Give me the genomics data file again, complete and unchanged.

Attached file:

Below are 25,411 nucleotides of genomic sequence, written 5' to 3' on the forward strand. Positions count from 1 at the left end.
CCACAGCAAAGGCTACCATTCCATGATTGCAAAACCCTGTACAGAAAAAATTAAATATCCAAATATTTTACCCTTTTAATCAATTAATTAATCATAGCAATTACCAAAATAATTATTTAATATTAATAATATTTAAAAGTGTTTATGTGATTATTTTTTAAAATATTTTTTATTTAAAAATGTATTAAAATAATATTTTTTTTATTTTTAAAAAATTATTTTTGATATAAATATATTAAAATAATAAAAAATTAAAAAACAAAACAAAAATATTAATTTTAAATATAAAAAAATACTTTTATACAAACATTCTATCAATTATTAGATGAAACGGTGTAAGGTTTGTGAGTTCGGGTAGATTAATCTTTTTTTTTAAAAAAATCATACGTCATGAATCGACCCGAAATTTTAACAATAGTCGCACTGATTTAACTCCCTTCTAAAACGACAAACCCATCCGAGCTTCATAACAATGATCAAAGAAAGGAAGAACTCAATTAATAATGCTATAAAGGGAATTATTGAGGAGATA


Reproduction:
Below are 25,411 nucleotides of genomic sequence, written 5' to 3' on the forward strand. Positions count from 1 at the left end.
CCACAGCAAAGGCTACCATTCCATGATTGCAAAACCCTGTACAGAAAAAATTAAATATCCAAATATTTTACCCTTTTAATCAATTAATTAATCATAGCAATTACCAAAATAATTATTTAATATTAATAATATTTAAAAGTGTTTATGTGATTATTTTTTAAAATATTTTTTATTTAAAAATGTATTAAAATAATATTTTTTTTATTTTTAAAAAATTATTTTTGATATAAATATATTAAAATAATAAAAAATTAAAAAACAAAACAAAAATATTAATTTTAAATATAAAAAAATACTTTTATACAAACATTCTATCAATTATTAGATGAAACGGTGTAAGGTTTGTGAGTTCGGGTAGATTAATCTTTTTTTTTAAAAAAATCATACGTCATGAATCGACCCGAAATTTTAACAATAGTCGCACTGATTTAACTCCCTTCTAAAACGACAAACCCATCCGAGCTTCATAACAATGATCAAAGAAAGGAAGAACTCAATTAATAATGCTATAAAGGGAATTATTGAGGAGATA